Recommended by:
    Kevskos, Egalitare

    approach.

    We should be fine with coal if it can be delivered and used in a sustainable way.

    It can't.
    It must go away.

    But that's a side effect, not an aim.

    LG: You know what? You got spunk. MR: Well, Yes... LG: I hate spunk!

    by dinotrac on Mon Sep 30, 2013 at 10:14:06 AM PDT

    •  Since it must go away ... (0+ / 0-)

      ... so long as it retains its political power, it will fight against the policy that we must pursue. So if we are to sustain the Pedal to the Metal Climate policy that over a decade of inaction has made into the only viable remaining approach, we do indeed have to undermine, and if possible destroy, the foundation of their political power.

      We, indeed, need to change the politics to the point that saying "cutting coal off at its knees" does not get some pro-climate change advocates scared by the "oh, no, that will hurt us in Coal Country" reaction.

      "We should be fine with coal if it can be delivered and used in a sustainable way" is entirely beside the point, since it intrinsically cannot be delivered and used in a sustainable way.

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      by BruceMcF on Mon Sep 30, 2013 at 01:09:46 PM PDT

      [ Parent ]

      •  At some point, we need to care about the country (0+ / 0-)

        and the people who live here.

        Ends justify the means is not caring about or respecting anything important whatsoever.

        LG: You know what? You got spunk. MR: Well, Yes... LG: I hate spunk!

        by dinotrac on Mon Sep 30, 2013 at 01:16:37 PM PDT

        [ Parent ]

        •  Coal is not people living in the country. (0+ / 0-)

          Coal is not the country.

          Cutting coal off at the knees is not disrespecting people. Its disrespecting wealth that motivates the massive damage that Big Coal imposes on the people in this country.

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          by BruceMcF on Mon Sep 30, 2013 at 06:41:08 PM PDT

          [ Parent ]

          •  Sigh. (0+ / 0-)

            When you care about nothing, I suppose you are free to do anything.

            LG: You know what? You got spunk. MR: Well, Yes... LG: I hate spunk!

            by dinotrac on Mon Sep 30, 2013 at 07:49:12 PM PDT

            [ Parent ]

            •  I care about people. I care about my kid, ... (0+ / 0-)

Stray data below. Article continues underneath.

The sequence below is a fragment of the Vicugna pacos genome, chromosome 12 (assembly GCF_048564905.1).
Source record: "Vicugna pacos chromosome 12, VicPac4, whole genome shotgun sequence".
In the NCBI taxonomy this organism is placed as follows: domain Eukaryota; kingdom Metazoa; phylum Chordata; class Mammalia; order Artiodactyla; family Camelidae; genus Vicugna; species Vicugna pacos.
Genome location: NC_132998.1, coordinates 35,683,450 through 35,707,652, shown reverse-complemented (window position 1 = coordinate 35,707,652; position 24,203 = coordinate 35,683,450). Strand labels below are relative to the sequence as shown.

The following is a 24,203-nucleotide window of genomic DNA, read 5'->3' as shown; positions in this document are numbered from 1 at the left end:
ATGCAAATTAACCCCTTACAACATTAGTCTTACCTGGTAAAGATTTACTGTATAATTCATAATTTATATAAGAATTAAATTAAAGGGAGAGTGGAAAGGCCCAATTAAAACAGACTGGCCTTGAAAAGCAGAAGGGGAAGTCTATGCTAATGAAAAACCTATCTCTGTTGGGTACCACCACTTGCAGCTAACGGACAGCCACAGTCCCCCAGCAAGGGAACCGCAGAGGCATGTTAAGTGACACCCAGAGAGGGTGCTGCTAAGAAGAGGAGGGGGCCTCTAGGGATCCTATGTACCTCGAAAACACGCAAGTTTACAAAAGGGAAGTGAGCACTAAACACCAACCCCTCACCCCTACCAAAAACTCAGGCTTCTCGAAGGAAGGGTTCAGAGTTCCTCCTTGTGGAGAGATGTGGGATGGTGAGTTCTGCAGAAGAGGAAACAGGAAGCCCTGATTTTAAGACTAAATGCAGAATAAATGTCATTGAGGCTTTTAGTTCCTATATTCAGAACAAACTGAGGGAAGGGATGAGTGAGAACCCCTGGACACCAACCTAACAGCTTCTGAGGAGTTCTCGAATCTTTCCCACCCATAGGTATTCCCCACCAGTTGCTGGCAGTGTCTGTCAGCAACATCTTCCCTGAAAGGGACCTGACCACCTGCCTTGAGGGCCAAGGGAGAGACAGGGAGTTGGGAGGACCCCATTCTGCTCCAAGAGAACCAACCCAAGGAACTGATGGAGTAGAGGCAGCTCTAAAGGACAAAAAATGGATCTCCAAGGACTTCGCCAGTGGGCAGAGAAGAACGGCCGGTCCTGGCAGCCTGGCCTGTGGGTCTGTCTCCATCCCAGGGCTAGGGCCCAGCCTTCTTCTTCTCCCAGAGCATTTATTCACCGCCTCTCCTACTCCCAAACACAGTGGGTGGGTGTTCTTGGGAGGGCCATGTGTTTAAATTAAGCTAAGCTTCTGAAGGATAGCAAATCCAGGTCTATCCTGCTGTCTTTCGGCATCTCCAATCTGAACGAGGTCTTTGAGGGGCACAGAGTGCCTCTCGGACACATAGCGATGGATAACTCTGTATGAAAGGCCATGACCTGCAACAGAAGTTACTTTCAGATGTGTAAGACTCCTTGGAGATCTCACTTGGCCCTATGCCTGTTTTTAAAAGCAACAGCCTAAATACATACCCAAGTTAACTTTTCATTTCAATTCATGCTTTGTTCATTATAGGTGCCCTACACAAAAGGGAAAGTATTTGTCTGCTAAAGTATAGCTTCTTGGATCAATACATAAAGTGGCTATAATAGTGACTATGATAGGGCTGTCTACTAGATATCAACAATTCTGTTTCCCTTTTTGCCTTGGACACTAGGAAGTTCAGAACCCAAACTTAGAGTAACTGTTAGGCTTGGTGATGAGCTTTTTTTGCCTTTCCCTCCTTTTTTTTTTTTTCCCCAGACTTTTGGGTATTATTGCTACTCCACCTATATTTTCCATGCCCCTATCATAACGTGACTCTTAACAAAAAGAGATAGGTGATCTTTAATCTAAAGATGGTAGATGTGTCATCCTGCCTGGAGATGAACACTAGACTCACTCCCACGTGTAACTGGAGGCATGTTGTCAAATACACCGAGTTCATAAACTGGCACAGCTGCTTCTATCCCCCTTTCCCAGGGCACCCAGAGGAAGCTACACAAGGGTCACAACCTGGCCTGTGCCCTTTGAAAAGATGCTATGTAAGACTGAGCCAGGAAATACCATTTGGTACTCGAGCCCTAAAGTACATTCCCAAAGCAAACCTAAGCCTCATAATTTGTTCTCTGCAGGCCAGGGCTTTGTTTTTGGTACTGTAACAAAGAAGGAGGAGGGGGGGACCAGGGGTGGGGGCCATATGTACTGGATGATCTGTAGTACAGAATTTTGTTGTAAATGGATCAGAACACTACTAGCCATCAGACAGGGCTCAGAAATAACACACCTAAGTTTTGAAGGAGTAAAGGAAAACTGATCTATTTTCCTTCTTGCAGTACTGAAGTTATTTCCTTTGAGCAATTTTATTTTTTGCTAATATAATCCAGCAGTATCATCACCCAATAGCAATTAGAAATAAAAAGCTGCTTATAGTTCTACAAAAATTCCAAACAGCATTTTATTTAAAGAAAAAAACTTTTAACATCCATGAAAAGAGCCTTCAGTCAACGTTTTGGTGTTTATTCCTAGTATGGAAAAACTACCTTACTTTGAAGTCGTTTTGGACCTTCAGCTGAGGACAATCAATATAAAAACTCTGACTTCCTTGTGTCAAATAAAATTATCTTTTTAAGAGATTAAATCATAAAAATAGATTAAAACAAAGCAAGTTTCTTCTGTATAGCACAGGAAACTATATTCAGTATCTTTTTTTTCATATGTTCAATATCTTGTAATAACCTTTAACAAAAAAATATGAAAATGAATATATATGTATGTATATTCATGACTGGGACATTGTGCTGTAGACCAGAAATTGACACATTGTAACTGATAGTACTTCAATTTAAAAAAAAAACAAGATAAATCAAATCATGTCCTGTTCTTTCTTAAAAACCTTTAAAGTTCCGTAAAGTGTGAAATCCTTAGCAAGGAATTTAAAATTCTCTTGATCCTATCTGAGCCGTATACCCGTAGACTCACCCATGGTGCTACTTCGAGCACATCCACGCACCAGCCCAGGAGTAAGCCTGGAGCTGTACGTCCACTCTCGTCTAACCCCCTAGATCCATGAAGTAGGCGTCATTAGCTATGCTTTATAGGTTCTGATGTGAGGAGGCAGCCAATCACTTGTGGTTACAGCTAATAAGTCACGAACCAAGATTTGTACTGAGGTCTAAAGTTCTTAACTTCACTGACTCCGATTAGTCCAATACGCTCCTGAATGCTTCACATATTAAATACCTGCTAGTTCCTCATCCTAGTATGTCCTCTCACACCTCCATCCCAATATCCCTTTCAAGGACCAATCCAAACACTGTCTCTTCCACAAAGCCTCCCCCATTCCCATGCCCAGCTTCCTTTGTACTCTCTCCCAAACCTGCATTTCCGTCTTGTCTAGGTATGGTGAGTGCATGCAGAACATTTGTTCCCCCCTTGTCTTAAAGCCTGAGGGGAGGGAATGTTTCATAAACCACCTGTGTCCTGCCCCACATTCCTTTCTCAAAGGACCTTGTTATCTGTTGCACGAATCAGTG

... and my grandkid.

              I don't care about the bank balances of the owners of Coal Companies. It is, after all, primarily ill-gotten gains as a result of shifting costs onto the environment and the public while keeping a large share of the benefits to themselves.

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              by BruceMcF on Tue Oct 01, 2013 at 03:16:32 AM PDT

              [ Parent ]

              •  If you care about your kid and your grandkid, you (0+ / 0-)

                might do well to think about laws, principles, freedoms and the role of government.  They will have to live in the world we leave them.

                Trading liberty to make CO2 reduction a little easier doesn't sound any more  appealing than trading liberty for security.

                The incredible upheavals that will be needed will leave us ripe for  authoritarian government as it is, we don't need to get a head start.

                When I think about my kids, I want them to live in a better nation than I do, and a better world, for that matter.  In that world, we are constrained by laws, rights and freedoms.  That means we don't simply say, "I hate coal companies and I'm going after their nasty asses.  Hell, why not send in the National Guard and kill them all. Wait! I've got a better idea! Let's nuke the crap out of 'em.  We don't need West Virginia, anyway."

                That doesn't mean we don't get their nasty asses.
                We have to.

                LG: You know what? You got spunk. MR: Well, Yes... LG: I hate spunk!

                by dinotrac on Tue Oct 01, 2013 at 05:57:14 AM PDT

                [ Parent ]

                •  ASSERTING our liberty is not infringing it. (0+ / 0-)

                  Big Coal is infringing on our liberty. They will all go bankrupt if required to pay for the full cost of the damage that their activity does.

                  No longer permitting them to continue to infringe upon our is no infringement on theirs.

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                  by BruceMcF on Tue Oct 01, 2013 at 11:37:42 PM PDT

                  [ Parent ]

                  •  Depends on how you do it. When ends justify (0+ / 0-)

                    means, then everything else becomes meaningless.

                    Hell of  a legacy for your kids.

                    LG: You know what? You got spunk. MR: Well, Yes... LG: I hate spunk!

                    by dinotrac on Wed Oct 02, 2013 at 03:10:14 AM PDT

                    [ Parent ]

                    •  That's an entirely generic response. (0+ / 0-)

                      There's a specific means of doing it laid out in the diary. What is it that you object to regarding those means?

                      There is nothing unjust about the means, so they do not require to be "made just" by the ends.

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                      by BruceMcF on Sat Oct 05, 2013 at 04:39:39 PM PDT

                      [ Parent ]

  •  This statement: (1+ / 0-)
    Recommended by:
    6412093